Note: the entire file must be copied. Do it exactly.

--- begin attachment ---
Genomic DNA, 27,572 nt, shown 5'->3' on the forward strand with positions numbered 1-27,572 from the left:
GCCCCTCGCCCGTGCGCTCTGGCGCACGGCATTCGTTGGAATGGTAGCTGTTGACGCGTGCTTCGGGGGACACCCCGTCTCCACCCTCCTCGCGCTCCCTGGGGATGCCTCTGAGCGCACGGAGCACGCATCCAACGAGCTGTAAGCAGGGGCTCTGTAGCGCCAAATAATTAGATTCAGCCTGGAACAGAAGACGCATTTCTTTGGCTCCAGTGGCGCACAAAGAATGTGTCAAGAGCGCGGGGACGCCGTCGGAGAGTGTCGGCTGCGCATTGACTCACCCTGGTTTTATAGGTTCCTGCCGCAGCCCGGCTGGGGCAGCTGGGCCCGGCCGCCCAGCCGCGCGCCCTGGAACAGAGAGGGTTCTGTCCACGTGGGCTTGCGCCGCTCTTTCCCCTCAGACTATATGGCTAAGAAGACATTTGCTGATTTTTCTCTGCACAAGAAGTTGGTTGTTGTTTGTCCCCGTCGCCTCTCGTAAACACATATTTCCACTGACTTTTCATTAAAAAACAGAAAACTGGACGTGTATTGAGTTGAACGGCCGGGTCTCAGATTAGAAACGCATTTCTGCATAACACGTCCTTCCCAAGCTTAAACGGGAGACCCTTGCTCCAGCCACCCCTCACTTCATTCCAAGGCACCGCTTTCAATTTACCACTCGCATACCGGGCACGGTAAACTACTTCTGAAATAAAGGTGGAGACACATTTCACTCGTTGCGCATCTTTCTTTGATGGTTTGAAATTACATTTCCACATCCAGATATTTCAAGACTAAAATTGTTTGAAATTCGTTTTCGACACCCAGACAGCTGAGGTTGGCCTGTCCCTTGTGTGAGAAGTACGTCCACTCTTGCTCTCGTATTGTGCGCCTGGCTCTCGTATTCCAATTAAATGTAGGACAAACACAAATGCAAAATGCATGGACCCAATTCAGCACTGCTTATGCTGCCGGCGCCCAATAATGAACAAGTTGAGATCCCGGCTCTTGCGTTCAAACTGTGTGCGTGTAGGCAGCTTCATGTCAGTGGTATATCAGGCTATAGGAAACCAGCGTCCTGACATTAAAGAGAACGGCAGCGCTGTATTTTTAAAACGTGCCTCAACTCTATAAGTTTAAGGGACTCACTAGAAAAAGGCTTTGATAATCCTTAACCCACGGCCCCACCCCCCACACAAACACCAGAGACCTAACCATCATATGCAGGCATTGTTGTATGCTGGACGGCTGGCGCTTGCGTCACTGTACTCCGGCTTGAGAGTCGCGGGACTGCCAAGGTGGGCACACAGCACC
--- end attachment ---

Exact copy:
Genomic DNA, 27,572 nt, shown 5'->3' on the forward strand with positions numbered 1-27,572 from the left:
GCCCCTCGCCCGTGCGCTCTGGCGCACGGCATTCGTTGGAATGGTAGCTGTTGACGCGTGCTTCGGGGGACACCCCGTCTCCACCCTCCTCGCGCTCCCTGGGGATGCCTCTGAGCGCACGGAGCACGCATCCAACGAGCTGTAAGCAGGGGCTCTGTAGCGCCAAATAATTAGATTCAGCCTGGAACAGAAGACGCATTTCTTTGGCTCCAGTGGCGCACAAAGAATGTGTCAAGAGCGCGGGGACGCCGTCGGAGAGTGTCGGCTGCGCATTGACTCACCCTGGTTTTATAGGTTCCTGCCGCAGCCCGGCTGGGGCAGCTGGGCCCGGCCGCCCAGCCGCGCGCCCTGGAACAGAGAGGGTTCTGTCCACGTGGGCTTGCGCCGCTCTTTCCCCTCAGACTATATGGCTAAGAAGACATTTGCTGATTTTTCTCTGCACAAGAAGTTGGTTGTTGTTTGTCCCCGTCGCCTCTCGTAAACACATATTTCCACTGACTTTTCATTAAAAAACAGAAAACTGGACGTGTATTGAGTTGAACGGCCGGGTCTCAGATTAGAAACGCATTTCTGCATAACACGTCCTTCCCAAGCTTAAACGGGAGACCCTTGCTCCAGCCACCCCTCACTTCATTCCAAGGCACCGCTTTCAATTTACCACTCGCATACCGGGCACGGTAAACTACTTCTGAAATAAAGGTGGAGACACATTTCACTCGTTGCGCATCTTTCTTTGATGGTTTGAAATTACATTTCCACATCCAGATATTTCAAGACTAAAATTGTTTGAAATTCGTTTTCGACACCCAGACAGCTGAGGTTGGCCTGTCCCTTGTGTGAGAAGTACGTCCACTCTTGCTCTCGTATTGTGCGCCTGGCTCTCGTATTCCAATTAAATGTAGGACAAACACAAATGCAAAATGCATGGACCCAATTCAGCACTGCTTATGCTGCCGGCGCCCAATAATGAACAAGTTGAGATCCCGGCTCTTGCGTTCAAACTGTGTGCGTGTAGGCAGCTTCATGTCAGTGGTATATCAGGCTATAGGAAACCAGCGTCCTGACATTAAAGAGAACGGCAGCGCTGTATTTTTAAAACGTGCCTCAACTCTATAAGTTTAAGGGACTCACTAGAAAAAGGCTTTGATAATCCTTAACCCACGGCCCCACCCCCCACACAAACACCAGAGACCTAACCATCATATGCAGGCATTGTTGTATGCTGGACGGCTGGCGCTTGCGTCACTGTACTCCGGCTTGAGAGTCGCGGGACTGCCAAGGTGGGCACACAGCACC